“Thank you for meeting with me today.” “Have a great day.”
You can finally breathe a sigh of relief. The interview is over!
As you’re shutting down your laptop or exiting the building, reality suddenly hits. Did you ace the interview? Was it obvious you were nervous while shaking the interviewer’s hand? Did you maintain enough eye contact?
It’s pretty normal to worry after an interview. I mean, you want the job, of course. But overanalyzing your interview will not solve anything.
Here are some practical ways to cope with post-interview anxiety.
Stop overanalyzing your answers
Easier said than done, right?
Well, overanalyzing your answers does more harm than good. Let’s face it. You have already completed the interview. And you can’t change the outcome. What you can do though, is give yourself praise for all your hard work and efforts.
Instead of overanalyzing, you can always record the questions asked and use them to practice for your next interview. That way, you’re more than prepared.
Write a thank you note right away
If you’re still overthinking your interview, sending a thank you note can ease your jitters.
Please note – it should be sent within days of your interview. This helps to keep the interview fresh in the interviewer’s mind.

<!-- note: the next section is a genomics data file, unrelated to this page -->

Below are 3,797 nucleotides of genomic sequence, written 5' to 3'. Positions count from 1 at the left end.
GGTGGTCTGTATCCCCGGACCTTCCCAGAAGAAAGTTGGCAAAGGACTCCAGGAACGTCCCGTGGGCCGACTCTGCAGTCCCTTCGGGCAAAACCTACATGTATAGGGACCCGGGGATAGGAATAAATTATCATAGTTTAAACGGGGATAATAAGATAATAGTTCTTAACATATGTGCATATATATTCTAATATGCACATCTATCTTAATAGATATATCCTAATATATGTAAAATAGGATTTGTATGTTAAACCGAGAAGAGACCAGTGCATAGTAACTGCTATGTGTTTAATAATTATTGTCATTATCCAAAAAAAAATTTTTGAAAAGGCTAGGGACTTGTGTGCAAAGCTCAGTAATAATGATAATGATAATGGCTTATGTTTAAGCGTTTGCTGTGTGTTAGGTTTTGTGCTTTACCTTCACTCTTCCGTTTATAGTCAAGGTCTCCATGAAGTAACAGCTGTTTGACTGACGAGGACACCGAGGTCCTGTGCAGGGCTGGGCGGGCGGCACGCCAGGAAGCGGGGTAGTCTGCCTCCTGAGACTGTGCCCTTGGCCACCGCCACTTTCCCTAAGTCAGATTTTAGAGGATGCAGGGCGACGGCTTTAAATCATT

The note should begin by thanking the interviewer for their time and reiterating the value you can bring to their organization. To ensure your message is professional, consider using a formal tone. And make sure it’s concise too!
Focus on your next goal
What’s next? You might be wondering.
Well, that’s completely up to you. However, having a distraction is one way to avoid over-thinking.
So focus on your next goal. It could be continuing with your job search and applying for more jobs. Or you can complete courses on LinkedIn to improve your employability. In addition, you can watch videos on YouTube to help prepare for future interviews.
Plus, it’s helpful to cope with post-interview anxiety.
Learn from your mistakes
If you made mistakes during your interview, take it as a learning opportunity to improve.
Did you find it challenging to answer situational questions? If you did, that’s one takeaway you can use as your target point to prepare for future interviews. And ace them!
Acknowledging your mistakes is one thing. But learning from them is essential, which requires having a plan and sticking to it.
Talk to someone
Mission 101: Call your best friend or close relative.
Talking to someone is one of the best ways to reduce your anxiety levels after an interview. Knowing you can vent to a friend or sibling helps you to de-stress. Consider telling them about the interview and how you’re feeling.
Plus, if you start doubting yourself, I’m sure they’ll have the best advice to help you.
So, the next time you have an interview, have your friend on speed dial for when it’s officially over.
Interviews can be nerve-racking, and we tend to feel anxious after doing them. But it doesn’t have to be that way. Follow the tips mentioned to overcome your post-interview anxiety. Don’t worry; I’m sure you will ace your interviews!
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